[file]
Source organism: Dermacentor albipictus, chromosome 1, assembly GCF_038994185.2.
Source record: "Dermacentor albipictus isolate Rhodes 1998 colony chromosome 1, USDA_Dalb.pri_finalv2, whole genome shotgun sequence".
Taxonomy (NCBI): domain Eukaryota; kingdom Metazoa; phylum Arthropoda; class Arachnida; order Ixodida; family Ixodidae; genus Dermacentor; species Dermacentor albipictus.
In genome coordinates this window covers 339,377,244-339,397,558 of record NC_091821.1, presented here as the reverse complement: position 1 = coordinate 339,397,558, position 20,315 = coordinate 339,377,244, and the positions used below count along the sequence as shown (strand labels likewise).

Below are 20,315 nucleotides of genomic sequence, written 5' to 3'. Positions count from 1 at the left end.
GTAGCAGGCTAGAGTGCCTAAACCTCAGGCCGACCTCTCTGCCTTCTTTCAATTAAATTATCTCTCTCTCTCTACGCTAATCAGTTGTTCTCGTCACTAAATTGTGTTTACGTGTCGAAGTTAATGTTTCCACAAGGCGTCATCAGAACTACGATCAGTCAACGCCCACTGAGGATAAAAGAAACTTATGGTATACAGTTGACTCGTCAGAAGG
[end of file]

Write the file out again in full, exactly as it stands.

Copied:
Source organism: Dermacentor albipictus, chromosome 1, assembly GCF_038994185.2.
Source record: "Dermacentor albipictus isolate Rhodes 1998 colony chromosome 1, USDA_Dalb.pri_finalv2, whole genome shotgun sequence".
Taxonomy (NCBI): domain Eukaryota; kingdom Metazoa; phylum Arthropoda; class Arachnida; order Ixodida; family Ixodidae; genus Dermacentor; species Dermacentor albipictus.
In genome coordinates this window covers 339,377,244-339,397,558 of record NC_091821.1, presented here as the reverse complement: position 1 = coordinate 339,397,558, position 20,315 = coordinate 339,377,244, and the positions used below count along the sequence as shown (strand labels likewise).

Below are 20,315 nucleotides of genomic sequence, written 5' to 3'. Positions count from 1 at the left end.
GTAGCAGGCTAGAGTGCCTAAACCTCAGGCCGACCTCTCTGCCTTCTTTCAATTAAATTATCTCTCTCTCTCTACGCTAATCAGTTGTTCTCGTCACTAAATTGTGTTTACGTGTCGAAGTTAATGTTTCCACAAGGCGTCATCAGAACTACGATCAGTCAACGCCCACTGAGGATAAAAGAAACTTATGGTATACAGTTGACTCGTCAGAAGG